Recently a friend said, “If the bishops could just be with the people, like Archbishop Romero, I know they would get it.” When I think about Archbishop Romero’s conversion process, it was catalyzed by the murder of a priest whom he admired deeply. Thus began his transformation to become the champion of the poor. It was a process involving grief and courage, and ultimately led to his own assassination. I would spare such painful, drastic learning to anyone. Yet, Romero’s deep connection to the suffering of his people changed both his life and the history of El Salvador. Spending time with the people–getting to know them– leads to love. Hearing directly about someone’s life experience, fosters deeper understanding.
This KCTS-9 interview with Seattle’s Dan Savage is an excellent way to start exploring difference by learning what it was like to grow up gay.
I was among some 200 Catholics who marched in last Sunday’s Gay Pride parade with the Catholics for Marriage Equality group. It was an amazing experience for many of us. Carrying signs affirming the civil right of gay people to marry, we felt the love coming back to us from the crowd. Fellow marcher John Dunn noted that “People thanked us for marching as Catholics.” Another marcher said, “I felt like a rock star.”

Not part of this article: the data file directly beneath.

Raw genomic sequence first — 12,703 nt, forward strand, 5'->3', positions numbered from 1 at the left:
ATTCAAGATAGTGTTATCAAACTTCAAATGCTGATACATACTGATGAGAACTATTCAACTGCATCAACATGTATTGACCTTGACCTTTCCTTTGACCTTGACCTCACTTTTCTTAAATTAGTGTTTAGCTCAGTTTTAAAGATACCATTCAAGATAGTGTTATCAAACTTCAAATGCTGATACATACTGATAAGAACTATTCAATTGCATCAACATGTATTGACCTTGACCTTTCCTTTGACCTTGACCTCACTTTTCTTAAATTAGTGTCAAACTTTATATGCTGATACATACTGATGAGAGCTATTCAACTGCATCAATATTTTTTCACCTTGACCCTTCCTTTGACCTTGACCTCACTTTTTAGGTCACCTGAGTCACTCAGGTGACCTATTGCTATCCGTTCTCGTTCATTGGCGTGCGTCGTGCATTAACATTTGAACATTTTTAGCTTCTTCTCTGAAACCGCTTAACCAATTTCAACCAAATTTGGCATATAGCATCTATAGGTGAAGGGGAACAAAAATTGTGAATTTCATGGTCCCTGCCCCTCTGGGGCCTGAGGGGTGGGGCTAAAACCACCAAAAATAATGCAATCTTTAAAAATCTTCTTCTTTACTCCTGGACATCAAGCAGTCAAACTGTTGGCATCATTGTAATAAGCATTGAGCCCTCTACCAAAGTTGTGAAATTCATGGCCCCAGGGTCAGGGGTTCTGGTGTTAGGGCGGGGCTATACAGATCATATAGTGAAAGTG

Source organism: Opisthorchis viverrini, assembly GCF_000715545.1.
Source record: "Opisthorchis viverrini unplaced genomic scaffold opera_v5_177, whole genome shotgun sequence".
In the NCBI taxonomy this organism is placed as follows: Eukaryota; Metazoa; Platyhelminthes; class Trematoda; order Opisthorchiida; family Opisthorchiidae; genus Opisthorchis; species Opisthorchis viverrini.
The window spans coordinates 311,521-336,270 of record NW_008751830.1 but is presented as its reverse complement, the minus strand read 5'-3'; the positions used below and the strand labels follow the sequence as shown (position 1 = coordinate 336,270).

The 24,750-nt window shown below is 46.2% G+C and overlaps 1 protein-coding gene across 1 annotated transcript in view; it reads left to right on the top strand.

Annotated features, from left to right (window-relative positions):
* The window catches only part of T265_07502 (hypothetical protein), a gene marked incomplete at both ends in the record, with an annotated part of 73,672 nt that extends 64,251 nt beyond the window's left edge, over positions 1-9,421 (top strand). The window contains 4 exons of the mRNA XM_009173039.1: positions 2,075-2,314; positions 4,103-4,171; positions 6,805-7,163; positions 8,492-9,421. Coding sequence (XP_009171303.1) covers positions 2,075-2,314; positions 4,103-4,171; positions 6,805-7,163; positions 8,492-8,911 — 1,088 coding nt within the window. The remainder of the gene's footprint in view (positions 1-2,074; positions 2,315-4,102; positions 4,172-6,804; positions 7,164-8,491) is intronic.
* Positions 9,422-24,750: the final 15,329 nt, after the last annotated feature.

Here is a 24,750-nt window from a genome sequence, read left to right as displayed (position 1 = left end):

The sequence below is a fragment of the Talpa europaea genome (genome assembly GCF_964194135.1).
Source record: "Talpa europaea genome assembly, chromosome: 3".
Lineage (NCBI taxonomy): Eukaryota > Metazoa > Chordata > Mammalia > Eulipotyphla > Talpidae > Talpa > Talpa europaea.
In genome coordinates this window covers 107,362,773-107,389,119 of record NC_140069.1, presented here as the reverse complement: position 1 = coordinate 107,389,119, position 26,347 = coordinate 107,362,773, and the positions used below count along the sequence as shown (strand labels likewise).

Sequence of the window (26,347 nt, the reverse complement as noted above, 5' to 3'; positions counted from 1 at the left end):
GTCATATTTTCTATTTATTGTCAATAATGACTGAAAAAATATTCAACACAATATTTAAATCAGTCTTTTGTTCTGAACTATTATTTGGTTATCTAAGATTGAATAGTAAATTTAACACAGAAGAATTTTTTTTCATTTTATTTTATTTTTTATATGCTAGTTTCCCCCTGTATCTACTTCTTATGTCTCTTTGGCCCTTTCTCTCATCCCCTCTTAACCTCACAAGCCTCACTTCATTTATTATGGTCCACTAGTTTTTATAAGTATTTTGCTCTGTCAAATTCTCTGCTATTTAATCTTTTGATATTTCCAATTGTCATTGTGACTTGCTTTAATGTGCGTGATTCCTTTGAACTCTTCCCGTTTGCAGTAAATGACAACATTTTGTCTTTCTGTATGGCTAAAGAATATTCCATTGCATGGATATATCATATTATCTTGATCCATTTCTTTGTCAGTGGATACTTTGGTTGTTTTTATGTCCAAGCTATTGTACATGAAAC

Seeing that sea of celebrating, multi-ethnic, creatively-attired, and passionately convicted throng of people lining the street, I could feel both their pain and joy. The suffering of being different was the root of the pain, yet it was trumped by the total freedom to be authentically oneself without judgment and condemnation. “Out and proud” they were. The energy was infectious. I was moved to tears.
And if, as French novelist Leon Bloy once said, “Joy is the most infallible sign of the presence God,” God was undeniably present and glowing in the hearts and minds and faces of that amazing crowd. You had to be there. I’m glad I was.